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Kent County Prosecutor says he will enforce Michigan's 1931 abortion law despite injunction

Gov. Gretchen Whitmer is asking the state Supreme Court to make a ruling on whether the 1931 abortion ban can be enforced.

GRAND RAPIDS, Mich. — Days after the Supreme Court overturned Roe v. Wade, Kent County's Prosecutor says he will enforce Michigan's 1931 abortion ban should a case meet all the criteria. 

That's one of the reasons why Gov. Gretchen Whitmer is urging the Michigan Supreme Court to immediately consider the lawsuit she filed Friday to decide if Michigan's state constitution protects the right to abortion.

She claims that county prosecutors and health providers, such as Beaumont Health Spectrum Health, have misunderstood the current legal status of abortions in Michigan. 

“Right now, abortion remains safe and legal in Michigan because of a court order temporarily blocking enforcement of the state’s 1931 abortion ban,” said Gov. Whitmer. “But in the wake of the decision in Dobbs overturning Roe, certain county prosecutors and health providers have expressed confusion about the current legal status of abortion in Michigan. This only underscores the need for the Michigan Supreme Court to act now, which is why I sent a notice to the court urging them to immediately take up my lawsuit and decide if access to abortion is protected under the Michigan Constitution. Getting this done will put an end to any confusion and ensure that Michiganders, health providers, and prosecutors understand the law.”

You can read the notice of intervening development filed Monday here: 

Michigan is one of many states with a law on the books banning abortion with no exceptions for rape or incest.

Abortion in Michigan is still legal right now. The law that would ban it statewide is temporarily suspended while a preliminary injunction makes its way through the court.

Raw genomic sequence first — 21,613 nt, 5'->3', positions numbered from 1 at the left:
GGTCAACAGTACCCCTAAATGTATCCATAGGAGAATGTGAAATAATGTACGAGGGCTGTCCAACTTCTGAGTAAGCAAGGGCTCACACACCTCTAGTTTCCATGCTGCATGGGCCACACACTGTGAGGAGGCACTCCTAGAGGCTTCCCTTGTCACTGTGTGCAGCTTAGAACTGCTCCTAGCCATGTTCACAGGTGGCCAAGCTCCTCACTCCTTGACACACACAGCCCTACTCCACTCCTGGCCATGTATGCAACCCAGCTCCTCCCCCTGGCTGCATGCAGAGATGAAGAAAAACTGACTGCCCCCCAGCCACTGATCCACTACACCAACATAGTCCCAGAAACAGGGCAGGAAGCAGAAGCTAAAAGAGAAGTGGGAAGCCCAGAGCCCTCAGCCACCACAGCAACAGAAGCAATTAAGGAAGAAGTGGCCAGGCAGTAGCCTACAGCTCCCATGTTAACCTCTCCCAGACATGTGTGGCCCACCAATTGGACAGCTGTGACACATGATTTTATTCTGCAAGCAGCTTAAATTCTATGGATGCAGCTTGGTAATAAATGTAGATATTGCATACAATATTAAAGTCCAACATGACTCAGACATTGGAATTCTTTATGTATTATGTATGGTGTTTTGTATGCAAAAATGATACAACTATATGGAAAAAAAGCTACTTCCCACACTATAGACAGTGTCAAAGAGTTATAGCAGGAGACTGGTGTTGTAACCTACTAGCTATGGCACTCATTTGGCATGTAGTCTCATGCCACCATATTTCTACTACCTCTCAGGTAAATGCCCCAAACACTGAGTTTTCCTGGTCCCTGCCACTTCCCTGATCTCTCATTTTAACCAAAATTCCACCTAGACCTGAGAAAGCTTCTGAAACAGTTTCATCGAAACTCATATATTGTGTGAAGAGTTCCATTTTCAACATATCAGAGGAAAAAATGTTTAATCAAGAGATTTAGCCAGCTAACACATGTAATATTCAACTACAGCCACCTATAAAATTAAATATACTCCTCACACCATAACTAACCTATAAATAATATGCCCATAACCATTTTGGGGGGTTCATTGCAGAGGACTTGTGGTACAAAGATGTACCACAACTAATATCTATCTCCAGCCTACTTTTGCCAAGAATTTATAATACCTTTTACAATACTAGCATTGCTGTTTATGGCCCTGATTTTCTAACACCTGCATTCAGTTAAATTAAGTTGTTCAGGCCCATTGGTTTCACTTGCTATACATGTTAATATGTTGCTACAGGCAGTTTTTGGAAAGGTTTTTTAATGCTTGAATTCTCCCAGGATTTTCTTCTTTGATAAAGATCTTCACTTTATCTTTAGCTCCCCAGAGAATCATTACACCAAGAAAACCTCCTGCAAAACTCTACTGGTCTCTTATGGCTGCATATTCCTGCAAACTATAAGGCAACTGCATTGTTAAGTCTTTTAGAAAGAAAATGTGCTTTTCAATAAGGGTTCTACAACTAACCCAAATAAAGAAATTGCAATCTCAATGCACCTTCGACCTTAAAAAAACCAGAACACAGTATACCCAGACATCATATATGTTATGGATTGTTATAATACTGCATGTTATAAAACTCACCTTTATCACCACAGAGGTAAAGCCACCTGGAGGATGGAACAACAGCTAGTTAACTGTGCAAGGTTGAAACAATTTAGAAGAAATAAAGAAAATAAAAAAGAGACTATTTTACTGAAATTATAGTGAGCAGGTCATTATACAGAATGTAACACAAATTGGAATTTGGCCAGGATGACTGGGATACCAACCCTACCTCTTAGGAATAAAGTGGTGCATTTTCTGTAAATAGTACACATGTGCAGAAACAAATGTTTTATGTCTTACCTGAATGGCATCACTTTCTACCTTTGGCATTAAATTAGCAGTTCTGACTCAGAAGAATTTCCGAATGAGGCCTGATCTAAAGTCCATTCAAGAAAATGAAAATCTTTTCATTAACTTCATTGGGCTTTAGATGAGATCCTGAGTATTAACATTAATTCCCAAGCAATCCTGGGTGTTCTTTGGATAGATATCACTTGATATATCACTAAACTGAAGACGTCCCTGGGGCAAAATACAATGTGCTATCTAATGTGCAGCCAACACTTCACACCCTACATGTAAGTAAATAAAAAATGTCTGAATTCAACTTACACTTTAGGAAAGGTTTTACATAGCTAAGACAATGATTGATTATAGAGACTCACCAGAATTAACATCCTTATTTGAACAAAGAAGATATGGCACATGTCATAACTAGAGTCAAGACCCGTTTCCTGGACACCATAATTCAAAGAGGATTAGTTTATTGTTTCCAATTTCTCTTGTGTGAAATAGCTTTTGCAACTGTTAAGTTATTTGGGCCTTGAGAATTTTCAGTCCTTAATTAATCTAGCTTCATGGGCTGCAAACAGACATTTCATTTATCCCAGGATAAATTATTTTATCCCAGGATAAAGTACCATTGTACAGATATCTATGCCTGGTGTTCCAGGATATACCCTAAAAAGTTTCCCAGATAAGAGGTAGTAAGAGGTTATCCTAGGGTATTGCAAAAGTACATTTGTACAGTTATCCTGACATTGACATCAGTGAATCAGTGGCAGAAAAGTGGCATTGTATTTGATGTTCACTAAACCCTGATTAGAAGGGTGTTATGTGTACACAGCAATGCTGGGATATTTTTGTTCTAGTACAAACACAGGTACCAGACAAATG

The injunction is in place as a result of a lawsuit filed by Planned Parenthood of Michigan and an abortion provider earlier this year. The suit argues the ban is unconstitutionally vague and violates the right to liberty, bodily integrity, equal protection and privacy.

Michigan's Attorney General Dana Nessel says Michigan providers cannot be prosecuted for providing abortion care due to the injunction. 

“As it currently stands, providing abortion care in Michigan cannot be prosecuted, and I encourage those with appointments to move forward as scheduled and consult with their doctors,” Nessel said. “Despite the Supreme Court’s ruling last week, I remain committed to ensuring a woman’s right to choose and will continue to fight against every attempt to limit access to care. This includes ensuring Michiganders are properly informed regarding the current state court battle that is far from over.”  

However, Kent County Prosecutor Chris Becker says he will abide by whatever laws are passed by the legislature or by voter initiative down the road. 

But for now, he says there is a law on the books it would be improper for him to ignore it. 

"I do not believe it proper for me to simply ignore a law, any law, that was passed by the Michigan Legislature and signed by the Governor," Kent County Prosecutor Chris Becker said. 

"I have always held it would be improper for me to pick and choose the laws I wish to enforce that have validly passed and signed. I will not start now." 

You can read Becker's full statement here

RELATED: Judge suspends Michigan's dormant 1931 abortion ban

Gov. Whitmer firmly disagrees with Becker and the Jackson County Prosecutor's position and says they are bound by the Court of Claims order. 

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